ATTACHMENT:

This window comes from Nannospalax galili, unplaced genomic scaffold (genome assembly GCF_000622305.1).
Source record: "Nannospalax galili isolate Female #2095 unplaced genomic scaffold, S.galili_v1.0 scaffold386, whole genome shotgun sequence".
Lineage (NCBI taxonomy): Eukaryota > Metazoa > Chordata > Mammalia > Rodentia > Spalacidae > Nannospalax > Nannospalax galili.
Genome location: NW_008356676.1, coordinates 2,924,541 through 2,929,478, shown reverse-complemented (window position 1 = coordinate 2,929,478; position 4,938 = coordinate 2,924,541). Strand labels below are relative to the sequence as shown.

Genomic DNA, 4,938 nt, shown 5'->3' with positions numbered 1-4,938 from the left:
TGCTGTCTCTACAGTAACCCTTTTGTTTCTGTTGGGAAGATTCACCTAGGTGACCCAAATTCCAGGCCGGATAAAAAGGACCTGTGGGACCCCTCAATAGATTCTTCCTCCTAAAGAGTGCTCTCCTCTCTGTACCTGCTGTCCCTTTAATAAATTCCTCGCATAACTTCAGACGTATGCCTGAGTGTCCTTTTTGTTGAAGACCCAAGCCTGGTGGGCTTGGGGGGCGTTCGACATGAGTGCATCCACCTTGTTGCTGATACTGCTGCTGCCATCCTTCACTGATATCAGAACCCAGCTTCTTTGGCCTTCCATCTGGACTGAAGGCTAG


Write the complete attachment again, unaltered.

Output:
This window comes from Nannospalax galili, unplaced genomic scaffold (genome assembly GCF_000622305.1).
Source record: "Nannospalax galili isolate Female #2095 unplaced genomic scaffold, S.galili_v1.0 scaffold386, whole genome shotgun sequence".
Lineage (NCBI taxonomy): Eukaryota > Metazoa > Chordata > Mammalia > Rodentia > Spalacidae > Nannospalax > Nannospalax galili.
Genome location: NW_008356676.1, coordinates 2,924,541 through 2,929,478, shown reverse-complemented (window position 1 = coordinate 2,929,478; position 4,938 = coordinate 2,924,541). Strand labels below are relative to the sequence as shown.

Genomic DNA, 4,938 nt, shown 5'->3' with positions numbered 1-4,938 from the left:
TGCTGTCTCTACAGTAACCCTTTTGTTTCTGTTGGGAAGATTCACCTAGGTGACCCAAATTCCAGGCCGGATAAAAAGGACCTGTGGGACCCCTCAATAGATTCTTCCTCCTAAAGAGTGCTCTCCTCTCTGTACCTGCTGTCCCTTTAATAAATTCCTCGCATAACTTCAGACGTATGCCTGAGTGTCCTTTTTGTTGAAGACCCAAGCCTGGTGGGCTTGGGGGGCGTTCGACATGAGTGCATCCACCTTGTTGCTGATACTGCTGCTGCCATCCTTCACTGATATCAGAACCCAGCTTCTTTGGCCTTCCATCTGGACTGAAGGCTAG